If I Ruled the World of Machine Embroidery by Mary Mulari  

These are the ten rules and laws I would declare if I was in charge:

  1. We will erase all the sewing rules, restrictions, and absolutes of the past. It will be acceptable to do any or all of the following: buy a sewing machine for the purpose of embroidering only, use safety pins to temporarily fasten an embellishment, use a piece of fabric such as Ultrasuede for a purpose other than what we bought it for, and choose to embellish ready-to-wear clothing instead of requiring that garments be sewn "from scratch."
  2. We will all respect and honor copyrighted embroidery designs and publications.
  3. For the best results in embroidery, we will buy the supplies best suited for our stitching: threads, stabilizers, embroidery cards, needles and fabrics. We will buy them at local sewing stores and mail order sources without apologizing or rationalizing our purchase. We will adopt the L'Oreal hair products commercial slogan: "It's expensive but I'm worth it."
  4. We will never stitch any embroidery or applique design on cheap white fabric. We will expect success and wonderful stitching and will not waste good thread on bad fabric.
  5. We will create a collection of embroidered designs on high quality fabric (see rule above) to use for quick and easy embellishments on clothing, home accessories and more. Consider trimming reversible aprons like the Crisscross Apron with embroideries on the center front or on a pocket.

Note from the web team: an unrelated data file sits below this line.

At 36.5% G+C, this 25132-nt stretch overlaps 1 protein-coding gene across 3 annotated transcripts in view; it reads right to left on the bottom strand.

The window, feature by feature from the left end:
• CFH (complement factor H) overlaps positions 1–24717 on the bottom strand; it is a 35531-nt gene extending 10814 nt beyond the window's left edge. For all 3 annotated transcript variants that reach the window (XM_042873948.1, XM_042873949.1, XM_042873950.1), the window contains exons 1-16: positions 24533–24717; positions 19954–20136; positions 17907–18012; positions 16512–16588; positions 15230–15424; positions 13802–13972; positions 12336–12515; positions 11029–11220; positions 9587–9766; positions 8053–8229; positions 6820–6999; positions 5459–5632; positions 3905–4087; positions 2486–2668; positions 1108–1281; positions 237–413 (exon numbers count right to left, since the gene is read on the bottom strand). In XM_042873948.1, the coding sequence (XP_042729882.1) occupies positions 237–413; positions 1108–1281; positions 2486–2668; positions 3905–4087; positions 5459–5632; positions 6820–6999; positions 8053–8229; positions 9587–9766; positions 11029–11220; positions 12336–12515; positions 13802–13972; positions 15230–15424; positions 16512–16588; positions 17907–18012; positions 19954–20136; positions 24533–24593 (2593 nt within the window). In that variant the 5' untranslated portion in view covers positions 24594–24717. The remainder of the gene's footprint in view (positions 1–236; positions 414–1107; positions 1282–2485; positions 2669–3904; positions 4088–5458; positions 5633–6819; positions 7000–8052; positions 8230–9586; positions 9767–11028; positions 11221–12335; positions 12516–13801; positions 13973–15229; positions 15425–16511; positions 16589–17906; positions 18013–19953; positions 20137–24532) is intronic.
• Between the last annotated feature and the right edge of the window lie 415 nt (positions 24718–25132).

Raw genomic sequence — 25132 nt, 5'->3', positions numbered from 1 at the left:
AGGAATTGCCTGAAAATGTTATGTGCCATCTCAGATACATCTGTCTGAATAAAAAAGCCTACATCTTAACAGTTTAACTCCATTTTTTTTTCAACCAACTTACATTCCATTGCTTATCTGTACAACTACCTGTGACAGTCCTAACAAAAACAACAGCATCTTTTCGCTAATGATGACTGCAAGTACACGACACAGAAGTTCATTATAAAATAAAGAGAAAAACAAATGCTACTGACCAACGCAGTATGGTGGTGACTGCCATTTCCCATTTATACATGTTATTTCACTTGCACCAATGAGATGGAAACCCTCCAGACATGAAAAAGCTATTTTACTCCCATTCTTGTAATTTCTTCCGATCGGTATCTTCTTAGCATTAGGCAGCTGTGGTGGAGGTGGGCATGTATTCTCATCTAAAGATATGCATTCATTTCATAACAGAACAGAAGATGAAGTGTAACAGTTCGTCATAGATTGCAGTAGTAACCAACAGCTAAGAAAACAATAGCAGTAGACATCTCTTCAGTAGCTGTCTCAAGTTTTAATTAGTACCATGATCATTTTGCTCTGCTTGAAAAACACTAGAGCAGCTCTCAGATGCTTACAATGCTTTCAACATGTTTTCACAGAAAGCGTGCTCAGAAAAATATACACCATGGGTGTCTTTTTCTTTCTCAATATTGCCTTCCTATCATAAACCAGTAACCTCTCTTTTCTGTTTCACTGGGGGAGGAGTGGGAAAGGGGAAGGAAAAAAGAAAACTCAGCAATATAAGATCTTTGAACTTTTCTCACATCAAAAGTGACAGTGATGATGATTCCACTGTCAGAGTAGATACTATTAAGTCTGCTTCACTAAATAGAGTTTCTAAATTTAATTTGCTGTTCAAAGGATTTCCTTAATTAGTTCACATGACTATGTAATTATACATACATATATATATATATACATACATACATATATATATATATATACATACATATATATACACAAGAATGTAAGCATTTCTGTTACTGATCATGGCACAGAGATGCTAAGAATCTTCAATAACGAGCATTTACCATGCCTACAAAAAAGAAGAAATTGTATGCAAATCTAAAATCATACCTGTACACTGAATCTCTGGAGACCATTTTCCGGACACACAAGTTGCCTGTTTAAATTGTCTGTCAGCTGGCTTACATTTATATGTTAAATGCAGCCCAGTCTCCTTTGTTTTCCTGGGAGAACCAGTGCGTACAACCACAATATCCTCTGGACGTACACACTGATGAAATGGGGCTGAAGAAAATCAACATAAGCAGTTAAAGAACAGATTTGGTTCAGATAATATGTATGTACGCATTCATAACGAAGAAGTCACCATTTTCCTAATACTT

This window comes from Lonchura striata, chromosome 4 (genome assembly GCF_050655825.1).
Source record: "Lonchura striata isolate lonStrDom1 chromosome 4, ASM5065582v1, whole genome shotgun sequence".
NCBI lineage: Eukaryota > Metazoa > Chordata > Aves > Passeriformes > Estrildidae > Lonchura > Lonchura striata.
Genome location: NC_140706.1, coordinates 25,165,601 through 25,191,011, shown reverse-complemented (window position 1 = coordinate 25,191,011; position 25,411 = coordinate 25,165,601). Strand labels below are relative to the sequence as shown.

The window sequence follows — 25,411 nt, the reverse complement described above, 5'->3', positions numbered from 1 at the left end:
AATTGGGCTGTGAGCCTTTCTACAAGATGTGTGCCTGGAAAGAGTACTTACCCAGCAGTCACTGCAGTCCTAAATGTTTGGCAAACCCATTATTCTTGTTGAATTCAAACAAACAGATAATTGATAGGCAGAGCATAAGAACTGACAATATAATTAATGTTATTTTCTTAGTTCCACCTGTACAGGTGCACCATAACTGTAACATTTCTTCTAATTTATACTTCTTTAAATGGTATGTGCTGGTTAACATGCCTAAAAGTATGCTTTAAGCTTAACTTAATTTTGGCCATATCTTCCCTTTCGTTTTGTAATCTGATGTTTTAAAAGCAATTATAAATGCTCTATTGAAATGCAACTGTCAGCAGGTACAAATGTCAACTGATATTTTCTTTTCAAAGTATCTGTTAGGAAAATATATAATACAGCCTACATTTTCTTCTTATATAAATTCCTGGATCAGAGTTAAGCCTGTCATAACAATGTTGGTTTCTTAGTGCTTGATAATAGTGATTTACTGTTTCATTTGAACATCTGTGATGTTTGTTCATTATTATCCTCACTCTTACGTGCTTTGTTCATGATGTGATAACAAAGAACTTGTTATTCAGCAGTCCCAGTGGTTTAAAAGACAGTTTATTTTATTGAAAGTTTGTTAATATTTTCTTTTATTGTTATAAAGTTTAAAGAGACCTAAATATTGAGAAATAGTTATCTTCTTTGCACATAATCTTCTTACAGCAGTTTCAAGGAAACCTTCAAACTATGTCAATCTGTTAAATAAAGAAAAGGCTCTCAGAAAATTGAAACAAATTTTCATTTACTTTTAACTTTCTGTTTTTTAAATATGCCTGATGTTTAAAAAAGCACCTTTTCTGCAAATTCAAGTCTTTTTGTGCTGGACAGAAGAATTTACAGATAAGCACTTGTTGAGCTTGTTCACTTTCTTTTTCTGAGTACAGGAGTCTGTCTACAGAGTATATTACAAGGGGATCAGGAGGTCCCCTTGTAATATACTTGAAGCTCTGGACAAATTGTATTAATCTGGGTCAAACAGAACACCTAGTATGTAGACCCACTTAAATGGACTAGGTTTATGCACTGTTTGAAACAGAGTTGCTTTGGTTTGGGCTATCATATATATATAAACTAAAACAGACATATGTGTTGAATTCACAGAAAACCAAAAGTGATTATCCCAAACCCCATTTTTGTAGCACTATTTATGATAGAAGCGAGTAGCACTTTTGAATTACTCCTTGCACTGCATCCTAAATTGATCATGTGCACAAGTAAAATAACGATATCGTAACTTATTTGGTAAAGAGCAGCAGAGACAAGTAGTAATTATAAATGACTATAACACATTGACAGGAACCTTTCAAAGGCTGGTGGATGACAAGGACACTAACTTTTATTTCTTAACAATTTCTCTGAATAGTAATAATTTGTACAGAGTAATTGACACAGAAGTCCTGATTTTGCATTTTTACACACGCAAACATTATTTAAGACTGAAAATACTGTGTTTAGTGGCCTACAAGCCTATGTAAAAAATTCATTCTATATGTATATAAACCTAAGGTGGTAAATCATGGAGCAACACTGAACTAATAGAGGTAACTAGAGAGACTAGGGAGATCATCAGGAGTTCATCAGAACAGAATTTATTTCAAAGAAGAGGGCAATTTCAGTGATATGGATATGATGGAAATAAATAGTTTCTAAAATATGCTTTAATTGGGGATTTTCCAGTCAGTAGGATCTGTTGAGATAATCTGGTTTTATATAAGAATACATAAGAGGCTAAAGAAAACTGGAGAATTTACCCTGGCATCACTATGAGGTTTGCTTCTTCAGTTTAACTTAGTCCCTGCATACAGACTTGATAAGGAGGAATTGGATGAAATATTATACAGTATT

6. We will carefully plan the placement of all embroidered designs on garments. The location of designs on clothing worn on a body is a key to professional and successful embellishments.
  7. We will experiment and discover new uses for our embroidery machines, specifically "automatic applique." By letting the machine cover fabric applique edges with satin stitching, perfect stitches result without hand guiding in the traditional technique of machine applique.
  8. We will all own and use the best and newest embroidery machines, which we refer to as entertainment centers, toys, or substitutes for a psychiatrist.
  9. We will share with others our embroidery materials, machines, and knowledge. This could be with children, teens, or a non-sewing neighbor curious about how we achieve such professionally decorated accessories and clothing.
  10. We will recognize the power of our "electric" hobby in our lives, how it reduces stress, encourages creativity, and builds self-worth and pride.

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